Drone critics wanted greater transparency. Careful what you wish for.
- By Matthew WaxmanMatthew Waxman is a professor at Columbia Law School, a fellow at the Council on Foreign Relations, and a member of the Hoover Institution Task Force on National Security and Law.
According to Daniel Klaidman at the Daily Beast, "[T]he White House is poised to sign off on a plan to shift the CIA’s lethal targeting program to the Defense Department." Many critics of the government’s targeted-killing policy have been calling for such a move, hoping that it would (in Klaidman’s words) "toughen the criteria for drone strikes, strengthen the program’s accountability, and increase transparency." That may be. But if what those critics really want is to end the practice of killing suspected al Qaeda fighters with unmanned aircraft far from active combat zones, they should be careful what they wish for.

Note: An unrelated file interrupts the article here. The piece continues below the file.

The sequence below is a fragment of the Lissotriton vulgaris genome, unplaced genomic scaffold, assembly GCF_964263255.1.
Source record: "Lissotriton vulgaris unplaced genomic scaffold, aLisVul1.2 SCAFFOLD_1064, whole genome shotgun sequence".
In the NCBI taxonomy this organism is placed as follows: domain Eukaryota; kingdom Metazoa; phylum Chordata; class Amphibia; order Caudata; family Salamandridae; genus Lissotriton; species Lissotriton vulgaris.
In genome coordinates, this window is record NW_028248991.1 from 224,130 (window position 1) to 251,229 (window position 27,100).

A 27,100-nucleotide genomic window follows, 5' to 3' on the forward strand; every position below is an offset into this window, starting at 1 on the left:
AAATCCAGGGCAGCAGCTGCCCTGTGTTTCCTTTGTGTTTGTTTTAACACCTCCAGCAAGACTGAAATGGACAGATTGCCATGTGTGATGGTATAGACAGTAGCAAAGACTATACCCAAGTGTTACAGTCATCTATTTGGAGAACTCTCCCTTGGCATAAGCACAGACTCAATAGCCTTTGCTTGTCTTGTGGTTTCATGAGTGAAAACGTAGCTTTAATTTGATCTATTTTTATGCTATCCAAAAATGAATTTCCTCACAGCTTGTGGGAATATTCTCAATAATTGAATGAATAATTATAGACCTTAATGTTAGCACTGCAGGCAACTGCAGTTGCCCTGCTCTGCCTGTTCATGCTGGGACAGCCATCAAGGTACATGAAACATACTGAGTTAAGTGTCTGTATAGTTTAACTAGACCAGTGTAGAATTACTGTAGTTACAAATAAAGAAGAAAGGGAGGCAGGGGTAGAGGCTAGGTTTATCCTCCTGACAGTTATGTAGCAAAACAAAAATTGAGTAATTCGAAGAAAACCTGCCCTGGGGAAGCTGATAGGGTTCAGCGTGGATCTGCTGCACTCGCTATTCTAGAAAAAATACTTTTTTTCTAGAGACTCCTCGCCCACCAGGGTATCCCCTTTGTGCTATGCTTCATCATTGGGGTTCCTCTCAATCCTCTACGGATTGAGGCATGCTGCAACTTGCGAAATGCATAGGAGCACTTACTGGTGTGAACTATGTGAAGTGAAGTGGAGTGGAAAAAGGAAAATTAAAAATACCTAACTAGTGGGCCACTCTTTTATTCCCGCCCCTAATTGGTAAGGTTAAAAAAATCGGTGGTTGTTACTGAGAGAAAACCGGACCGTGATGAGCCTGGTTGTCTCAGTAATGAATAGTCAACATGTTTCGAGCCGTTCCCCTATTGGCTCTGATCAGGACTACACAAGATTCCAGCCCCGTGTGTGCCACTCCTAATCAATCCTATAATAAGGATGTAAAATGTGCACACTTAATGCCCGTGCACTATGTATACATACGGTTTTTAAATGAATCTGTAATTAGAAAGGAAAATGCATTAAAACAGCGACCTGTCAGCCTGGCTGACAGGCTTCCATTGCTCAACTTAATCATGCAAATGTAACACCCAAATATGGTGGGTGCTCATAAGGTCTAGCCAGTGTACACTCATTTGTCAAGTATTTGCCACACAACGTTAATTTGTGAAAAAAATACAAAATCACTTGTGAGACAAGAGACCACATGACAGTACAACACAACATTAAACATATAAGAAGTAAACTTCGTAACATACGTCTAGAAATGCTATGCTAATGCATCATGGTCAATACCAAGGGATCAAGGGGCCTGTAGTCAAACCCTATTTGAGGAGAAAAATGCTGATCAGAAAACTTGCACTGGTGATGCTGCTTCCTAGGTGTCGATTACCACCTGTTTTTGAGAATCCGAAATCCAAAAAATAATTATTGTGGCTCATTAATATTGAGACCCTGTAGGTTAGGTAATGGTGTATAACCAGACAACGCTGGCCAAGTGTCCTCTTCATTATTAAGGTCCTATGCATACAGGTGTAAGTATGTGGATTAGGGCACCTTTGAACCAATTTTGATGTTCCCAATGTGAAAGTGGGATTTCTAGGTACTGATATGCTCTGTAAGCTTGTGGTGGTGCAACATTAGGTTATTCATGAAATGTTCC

Although technically "covert" and carried out under statutory and presidential authorities designed to preserve "plausible deniability," it’s an open secret that the CIA has been conducting counterterrorism strikes in places like Pakistan and Yemen. The U.S. military conducts similar strikes, usually through Joint Special Operations Command, including in Yemen and Somalia. Many argue that these strikes are illegal or counterproductive — regardless of who conducts them — because they deny targeted suspects legal process, violate national sovereignty, cause collateral damage, and fuel radicalism. Others believe, however, that these problems are compounded when the CIA is in charge because of the secrecy and impunity with which it operates.